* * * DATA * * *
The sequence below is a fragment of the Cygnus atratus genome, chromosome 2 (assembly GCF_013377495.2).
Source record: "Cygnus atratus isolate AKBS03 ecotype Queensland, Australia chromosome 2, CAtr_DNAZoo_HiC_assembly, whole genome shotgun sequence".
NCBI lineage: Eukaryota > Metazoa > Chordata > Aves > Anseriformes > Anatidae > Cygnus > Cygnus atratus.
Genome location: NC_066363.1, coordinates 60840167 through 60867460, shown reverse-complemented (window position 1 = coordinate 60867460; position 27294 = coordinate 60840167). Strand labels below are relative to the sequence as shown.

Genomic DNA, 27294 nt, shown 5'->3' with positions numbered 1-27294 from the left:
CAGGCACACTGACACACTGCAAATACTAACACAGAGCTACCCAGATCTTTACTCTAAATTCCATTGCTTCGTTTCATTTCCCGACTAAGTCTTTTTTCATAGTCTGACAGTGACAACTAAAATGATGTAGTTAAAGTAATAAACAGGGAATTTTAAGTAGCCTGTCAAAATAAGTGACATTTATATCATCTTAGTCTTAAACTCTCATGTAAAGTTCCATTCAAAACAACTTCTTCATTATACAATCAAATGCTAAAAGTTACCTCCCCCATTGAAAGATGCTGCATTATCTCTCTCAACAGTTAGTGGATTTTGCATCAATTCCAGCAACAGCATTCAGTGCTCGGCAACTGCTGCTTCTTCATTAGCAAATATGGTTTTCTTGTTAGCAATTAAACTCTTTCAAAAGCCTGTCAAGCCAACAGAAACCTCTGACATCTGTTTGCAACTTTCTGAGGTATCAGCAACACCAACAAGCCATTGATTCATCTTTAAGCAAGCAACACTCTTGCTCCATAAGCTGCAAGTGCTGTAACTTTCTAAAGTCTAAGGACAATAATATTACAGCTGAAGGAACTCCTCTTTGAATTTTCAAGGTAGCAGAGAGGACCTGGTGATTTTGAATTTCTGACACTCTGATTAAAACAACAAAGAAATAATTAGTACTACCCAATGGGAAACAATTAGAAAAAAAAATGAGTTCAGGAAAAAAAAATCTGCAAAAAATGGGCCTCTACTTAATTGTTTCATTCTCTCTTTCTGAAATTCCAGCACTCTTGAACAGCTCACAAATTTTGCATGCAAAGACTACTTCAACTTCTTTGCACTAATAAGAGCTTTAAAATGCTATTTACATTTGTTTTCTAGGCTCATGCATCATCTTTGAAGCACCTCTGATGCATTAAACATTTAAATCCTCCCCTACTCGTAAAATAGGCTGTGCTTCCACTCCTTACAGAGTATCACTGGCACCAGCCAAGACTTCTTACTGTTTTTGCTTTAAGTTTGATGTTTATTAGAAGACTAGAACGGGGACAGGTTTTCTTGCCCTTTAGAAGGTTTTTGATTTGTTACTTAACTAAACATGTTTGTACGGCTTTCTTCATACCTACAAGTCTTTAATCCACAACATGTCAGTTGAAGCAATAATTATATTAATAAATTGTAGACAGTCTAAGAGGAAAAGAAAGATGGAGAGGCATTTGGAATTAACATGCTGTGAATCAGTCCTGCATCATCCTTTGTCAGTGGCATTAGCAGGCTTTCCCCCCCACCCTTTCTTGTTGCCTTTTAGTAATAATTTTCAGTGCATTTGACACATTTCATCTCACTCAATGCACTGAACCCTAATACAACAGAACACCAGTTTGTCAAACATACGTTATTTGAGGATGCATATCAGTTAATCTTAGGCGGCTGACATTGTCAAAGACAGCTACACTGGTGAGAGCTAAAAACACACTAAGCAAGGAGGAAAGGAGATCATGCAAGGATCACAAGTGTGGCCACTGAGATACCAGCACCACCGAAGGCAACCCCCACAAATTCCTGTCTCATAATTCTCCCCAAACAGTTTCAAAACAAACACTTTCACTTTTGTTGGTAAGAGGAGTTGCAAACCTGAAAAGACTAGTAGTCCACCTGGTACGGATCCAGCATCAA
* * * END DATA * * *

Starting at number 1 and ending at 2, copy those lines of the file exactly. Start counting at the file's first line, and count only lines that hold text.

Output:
The sequence below is a fragment of the Cygnus atratus genome, chromosome 2 (assembly GCF_013377495.2).
Source record: "Cygnus atratus isolate AKBS03 ecotype Queensland, Australia chromosome 2, CAtr_DNAZoo_HiC_assembly, whole genome shotgun sequence".